Pancreatic ductal adenocarcinoma (PDA) is a lethal malignancy that employs numerous mechanisms of immune suppression. Here we demonstrate the therapeutic activity and safety of an affinity-enhanced T cell receptor (TCR)-based therapy targeting a naturally overexpressed self/tumor antigen in an autochthonous, genetically engineered mouse model of PDA (KPC). T cells engineered to recognize Mesothelin infiltrated the desmoplastic tumor, induced tumor cell lysis and remodeled the extracellular matrix without apparent toxicities to normal tissues. However, this anti-tumor activity was transient despite T cell persistence in PDA. Donor T cells progressively upregulated inhibitory receptors and became dysfunctional specifically in the tumor microenvironment, indicating selective immunosuppression at the tumor site. However, the T cell dysfunction in PDA also was, in part, independent of antigen specificity and the observed upregulation of inhibitory receptors. Nevertheless, a second infusion of engineered T cells still preferentially accumulated in PDA and increased tumor epithelial cell death indicating that PDA remains susceptible to the effects of serial T cell infusions. Finally, we demonstrate that serial T cell infusions significantly increased survival in KPC mice enrolled with invasive PDA indicating that the observed anti-tumor activity can be associated with therapeutic benefits to the host. These results support the clinical advancement of TCR-based therapies for treatment of PDA.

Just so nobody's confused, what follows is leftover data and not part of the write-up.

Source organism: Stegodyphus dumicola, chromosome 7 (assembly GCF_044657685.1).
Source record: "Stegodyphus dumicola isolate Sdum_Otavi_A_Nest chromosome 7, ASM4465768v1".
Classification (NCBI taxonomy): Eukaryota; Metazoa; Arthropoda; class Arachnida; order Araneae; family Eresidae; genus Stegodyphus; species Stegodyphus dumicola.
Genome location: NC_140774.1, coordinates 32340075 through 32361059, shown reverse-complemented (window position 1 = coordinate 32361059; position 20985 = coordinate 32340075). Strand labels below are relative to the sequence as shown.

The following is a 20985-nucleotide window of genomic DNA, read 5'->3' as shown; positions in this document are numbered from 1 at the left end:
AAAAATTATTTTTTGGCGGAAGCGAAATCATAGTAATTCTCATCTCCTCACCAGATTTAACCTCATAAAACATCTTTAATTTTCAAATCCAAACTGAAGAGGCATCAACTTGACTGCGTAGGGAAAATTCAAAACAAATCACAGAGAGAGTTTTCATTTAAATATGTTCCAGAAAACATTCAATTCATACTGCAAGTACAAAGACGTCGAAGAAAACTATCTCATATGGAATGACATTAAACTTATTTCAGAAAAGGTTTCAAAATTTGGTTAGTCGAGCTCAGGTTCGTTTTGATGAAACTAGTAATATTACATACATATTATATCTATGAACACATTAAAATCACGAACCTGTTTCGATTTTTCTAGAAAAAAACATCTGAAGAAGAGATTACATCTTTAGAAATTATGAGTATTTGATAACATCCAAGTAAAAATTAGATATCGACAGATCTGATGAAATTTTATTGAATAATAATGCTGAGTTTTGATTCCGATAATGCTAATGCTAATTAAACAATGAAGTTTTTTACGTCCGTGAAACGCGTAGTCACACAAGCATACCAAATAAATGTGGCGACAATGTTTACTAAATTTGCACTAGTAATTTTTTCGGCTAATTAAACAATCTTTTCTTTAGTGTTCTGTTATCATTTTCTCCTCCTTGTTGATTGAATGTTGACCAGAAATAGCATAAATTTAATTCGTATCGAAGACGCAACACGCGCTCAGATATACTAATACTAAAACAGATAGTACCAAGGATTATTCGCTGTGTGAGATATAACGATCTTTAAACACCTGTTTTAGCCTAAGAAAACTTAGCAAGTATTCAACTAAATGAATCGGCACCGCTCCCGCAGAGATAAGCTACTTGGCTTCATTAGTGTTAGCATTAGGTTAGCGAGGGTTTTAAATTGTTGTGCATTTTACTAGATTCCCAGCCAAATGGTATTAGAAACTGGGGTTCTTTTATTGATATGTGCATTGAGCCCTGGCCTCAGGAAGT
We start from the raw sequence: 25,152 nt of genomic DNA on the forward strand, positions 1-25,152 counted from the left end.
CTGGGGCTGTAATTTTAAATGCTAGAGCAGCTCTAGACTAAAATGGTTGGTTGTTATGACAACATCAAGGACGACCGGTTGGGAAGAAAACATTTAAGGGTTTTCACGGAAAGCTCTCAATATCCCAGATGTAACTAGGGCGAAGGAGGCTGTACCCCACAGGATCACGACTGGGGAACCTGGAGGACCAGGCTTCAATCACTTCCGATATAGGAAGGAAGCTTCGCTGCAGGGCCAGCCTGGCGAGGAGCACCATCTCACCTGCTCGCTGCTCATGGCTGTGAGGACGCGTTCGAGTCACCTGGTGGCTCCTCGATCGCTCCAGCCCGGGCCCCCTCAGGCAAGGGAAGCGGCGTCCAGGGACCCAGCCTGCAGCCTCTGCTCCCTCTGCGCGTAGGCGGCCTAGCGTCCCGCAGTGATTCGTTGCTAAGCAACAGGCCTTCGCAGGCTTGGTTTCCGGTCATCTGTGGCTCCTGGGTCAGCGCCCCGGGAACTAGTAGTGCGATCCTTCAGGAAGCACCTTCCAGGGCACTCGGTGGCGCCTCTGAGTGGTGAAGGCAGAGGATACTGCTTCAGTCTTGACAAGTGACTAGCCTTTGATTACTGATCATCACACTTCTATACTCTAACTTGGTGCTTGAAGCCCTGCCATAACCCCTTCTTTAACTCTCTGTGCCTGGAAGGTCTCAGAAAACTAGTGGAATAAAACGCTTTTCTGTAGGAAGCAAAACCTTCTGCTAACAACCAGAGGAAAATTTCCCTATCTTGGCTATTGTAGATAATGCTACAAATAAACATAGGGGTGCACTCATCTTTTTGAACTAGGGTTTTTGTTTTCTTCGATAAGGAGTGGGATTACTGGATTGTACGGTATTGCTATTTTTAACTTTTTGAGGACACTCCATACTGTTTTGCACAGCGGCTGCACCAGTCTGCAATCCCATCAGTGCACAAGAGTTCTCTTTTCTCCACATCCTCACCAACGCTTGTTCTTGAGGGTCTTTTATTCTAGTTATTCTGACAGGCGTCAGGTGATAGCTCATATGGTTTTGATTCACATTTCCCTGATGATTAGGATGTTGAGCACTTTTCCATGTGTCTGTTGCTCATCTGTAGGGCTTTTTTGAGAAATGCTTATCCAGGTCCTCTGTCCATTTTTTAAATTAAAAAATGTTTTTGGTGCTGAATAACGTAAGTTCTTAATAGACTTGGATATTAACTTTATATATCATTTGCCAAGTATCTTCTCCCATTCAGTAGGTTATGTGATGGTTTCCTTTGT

This abstract is also presented as Poster B20.
Citation Format: Ingunn M. Stromnes, Scott J. Brockenbrough, Thomas M. Schmitt, Sunil R. Hingorani, Philip D. Greenberg. Enhanced affinity T cell receptor based therapy can surmount immune and physical barriers to treat pancreatic ductal adenocarcinoma. [abstract]. In: Proceedings of the AACR Special Conference: Tumor Immunology and Immunotherapy: A New Chapter; December 1-4, 2014; Orlando, FL. Philadelphia (PA): AACR; Cancer Immunol Res 2015;3(10 Suppl):Abstract nr PR08.
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